Taxation without Representation Should Not be Tolerated by TCI
The Massachusetts Fiscal Alliance is praising State Representative David DeCoste (R-Norwell) for his leadership in tackling the legislative response to the Transportation and Climate Initiative (TCI). DeCoste is the author and lead sponsor of HD4711, An Act prohibiting the Commonwealth from participating in the transportation climate initiative, which would prohibit the Commonwealth from entering TCI or any similar program without the specific approval of the legislature. The bipartisan bill currently has thirteen sponsors.
“The manner in which TCI is being pursued is completely undemocratic and in violation of our state constitution, which very specifically mandates that these types of taxes originate from the House of Representatives,” said Paul D. Craney, spokesman for Massachusetts Fiscal Alliance.
“Even if Governor Baker believes he has the legal authority to by-pass the legislature, which is in dispute, he should still bring it before the legislature. The merits of TCI must be debated out in the open, and be approved or rejected by the legislature,” continued Craney.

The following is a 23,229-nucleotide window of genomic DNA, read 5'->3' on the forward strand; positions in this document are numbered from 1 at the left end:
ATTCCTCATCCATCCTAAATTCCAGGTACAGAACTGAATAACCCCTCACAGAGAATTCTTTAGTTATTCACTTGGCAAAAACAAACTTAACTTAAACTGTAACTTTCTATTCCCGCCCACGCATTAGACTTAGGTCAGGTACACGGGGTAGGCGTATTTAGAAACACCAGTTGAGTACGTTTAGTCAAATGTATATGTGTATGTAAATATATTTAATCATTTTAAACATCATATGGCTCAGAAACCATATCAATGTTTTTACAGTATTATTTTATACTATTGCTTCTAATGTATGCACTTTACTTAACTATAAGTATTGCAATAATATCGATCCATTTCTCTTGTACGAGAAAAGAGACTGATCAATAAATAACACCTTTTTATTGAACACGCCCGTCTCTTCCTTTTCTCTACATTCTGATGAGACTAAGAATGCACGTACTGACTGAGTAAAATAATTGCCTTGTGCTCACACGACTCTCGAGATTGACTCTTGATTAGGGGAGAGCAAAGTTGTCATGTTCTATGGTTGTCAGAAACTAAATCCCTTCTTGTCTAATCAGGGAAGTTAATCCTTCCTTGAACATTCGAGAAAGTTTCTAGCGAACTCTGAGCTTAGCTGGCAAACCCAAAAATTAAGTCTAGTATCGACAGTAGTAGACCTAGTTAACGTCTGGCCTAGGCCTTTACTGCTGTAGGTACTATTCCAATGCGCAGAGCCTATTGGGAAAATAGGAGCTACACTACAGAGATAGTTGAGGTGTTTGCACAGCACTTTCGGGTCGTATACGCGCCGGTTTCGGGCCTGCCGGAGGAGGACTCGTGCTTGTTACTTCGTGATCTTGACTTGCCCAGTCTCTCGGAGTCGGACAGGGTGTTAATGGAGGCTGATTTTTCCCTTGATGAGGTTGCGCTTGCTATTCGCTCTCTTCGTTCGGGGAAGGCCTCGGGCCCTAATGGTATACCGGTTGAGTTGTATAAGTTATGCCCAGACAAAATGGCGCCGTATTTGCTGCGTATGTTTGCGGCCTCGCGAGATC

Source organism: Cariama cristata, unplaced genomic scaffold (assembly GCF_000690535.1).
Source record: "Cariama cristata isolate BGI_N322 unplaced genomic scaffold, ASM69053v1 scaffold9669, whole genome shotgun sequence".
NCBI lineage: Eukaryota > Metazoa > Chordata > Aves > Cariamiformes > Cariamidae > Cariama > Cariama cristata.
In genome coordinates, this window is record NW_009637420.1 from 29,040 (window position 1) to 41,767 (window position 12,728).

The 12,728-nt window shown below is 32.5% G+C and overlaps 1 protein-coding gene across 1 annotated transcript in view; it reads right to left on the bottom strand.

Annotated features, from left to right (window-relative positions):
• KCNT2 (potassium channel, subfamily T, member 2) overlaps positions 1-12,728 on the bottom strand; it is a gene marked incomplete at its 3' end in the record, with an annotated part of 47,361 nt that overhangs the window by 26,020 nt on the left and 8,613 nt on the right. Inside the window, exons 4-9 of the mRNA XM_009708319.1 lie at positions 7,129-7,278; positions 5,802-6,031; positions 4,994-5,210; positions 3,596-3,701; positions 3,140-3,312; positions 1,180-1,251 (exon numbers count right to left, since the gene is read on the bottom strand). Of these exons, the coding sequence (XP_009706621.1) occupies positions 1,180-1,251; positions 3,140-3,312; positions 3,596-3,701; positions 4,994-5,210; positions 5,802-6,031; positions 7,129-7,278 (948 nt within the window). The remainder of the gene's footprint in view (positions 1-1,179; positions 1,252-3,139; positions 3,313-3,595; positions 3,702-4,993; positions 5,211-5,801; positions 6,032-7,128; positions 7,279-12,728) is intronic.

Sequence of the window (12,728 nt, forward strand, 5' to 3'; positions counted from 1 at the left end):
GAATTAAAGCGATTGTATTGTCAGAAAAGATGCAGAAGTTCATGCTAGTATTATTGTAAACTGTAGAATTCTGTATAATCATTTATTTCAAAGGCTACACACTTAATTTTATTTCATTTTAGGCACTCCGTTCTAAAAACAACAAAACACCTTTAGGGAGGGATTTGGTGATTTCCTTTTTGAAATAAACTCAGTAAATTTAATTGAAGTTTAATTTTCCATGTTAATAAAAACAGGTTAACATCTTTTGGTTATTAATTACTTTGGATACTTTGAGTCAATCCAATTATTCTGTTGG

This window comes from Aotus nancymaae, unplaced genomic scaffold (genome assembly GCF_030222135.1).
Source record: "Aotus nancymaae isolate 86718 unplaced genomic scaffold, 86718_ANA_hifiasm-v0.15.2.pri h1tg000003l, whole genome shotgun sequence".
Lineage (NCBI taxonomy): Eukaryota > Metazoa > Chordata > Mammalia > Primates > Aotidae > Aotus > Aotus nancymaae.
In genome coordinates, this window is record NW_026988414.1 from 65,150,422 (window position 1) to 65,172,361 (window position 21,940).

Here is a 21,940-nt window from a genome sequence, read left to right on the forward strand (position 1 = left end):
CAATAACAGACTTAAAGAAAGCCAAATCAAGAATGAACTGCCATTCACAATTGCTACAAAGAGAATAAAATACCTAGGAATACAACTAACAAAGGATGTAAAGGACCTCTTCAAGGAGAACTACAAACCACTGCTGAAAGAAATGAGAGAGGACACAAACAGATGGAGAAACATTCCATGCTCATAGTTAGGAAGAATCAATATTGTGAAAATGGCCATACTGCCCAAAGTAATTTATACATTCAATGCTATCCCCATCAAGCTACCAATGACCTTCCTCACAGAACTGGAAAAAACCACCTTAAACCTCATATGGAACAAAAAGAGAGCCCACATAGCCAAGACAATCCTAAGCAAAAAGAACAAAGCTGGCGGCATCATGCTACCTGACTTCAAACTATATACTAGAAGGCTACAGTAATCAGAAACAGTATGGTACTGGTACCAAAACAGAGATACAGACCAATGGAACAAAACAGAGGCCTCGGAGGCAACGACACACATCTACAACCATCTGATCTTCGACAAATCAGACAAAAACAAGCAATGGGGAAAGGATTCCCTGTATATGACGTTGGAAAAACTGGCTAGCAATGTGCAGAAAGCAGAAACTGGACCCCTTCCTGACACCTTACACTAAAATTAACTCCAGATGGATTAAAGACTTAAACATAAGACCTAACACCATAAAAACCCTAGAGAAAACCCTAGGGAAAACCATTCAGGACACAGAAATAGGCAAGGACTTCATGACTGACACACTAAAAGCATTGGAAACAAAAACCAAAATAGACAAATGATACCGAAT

“Representative DeCoste’s bipartisan bill continues to gain support every day. This bill is exactly the kind of bipartisan response we need to this abuse of executive power and we hope more legislators will stand up for their rights as elected representatives of the people and join in sponsoring the legislation,” Craney continued.
On December 17, TCI announced in their memo of understanding that under their proposal CO2 emissions in the transportation sector would be reduced by 1% to 6% over the next decade. TCI acknowledged that without passing TCI, transportation carbon emissions would decline by 19% during that same time. Massachusetts Fiscal Alliance believes not entering into TCI, while still seeing a 19% reduction in carbon emissions, is a much better solution.
“TCI is a carbon tax being administered through a gasoline and diesel tax. TCI would essentially impose a “sin tax” on gasoline and diesel similar to those on alcohol and tobacco products. Unlike smoking and drinking, driving isn’t optional for the hard-working residents of the Commonwealth,” concluded Craney.
The list of TCI opponents also continues to grow outside of Massachusetts. New Hampshire Governor Chris Sununu announced on December 17 that his state would be withdrawing from the TCI agreement after details of the plan were finally unveiled. Vermont Governor Phil Scott has repeatedly emphasized that he is against any and all carbon taxes, and even the Vermont AFL-CIO recently came out publicly against the TCI scheme.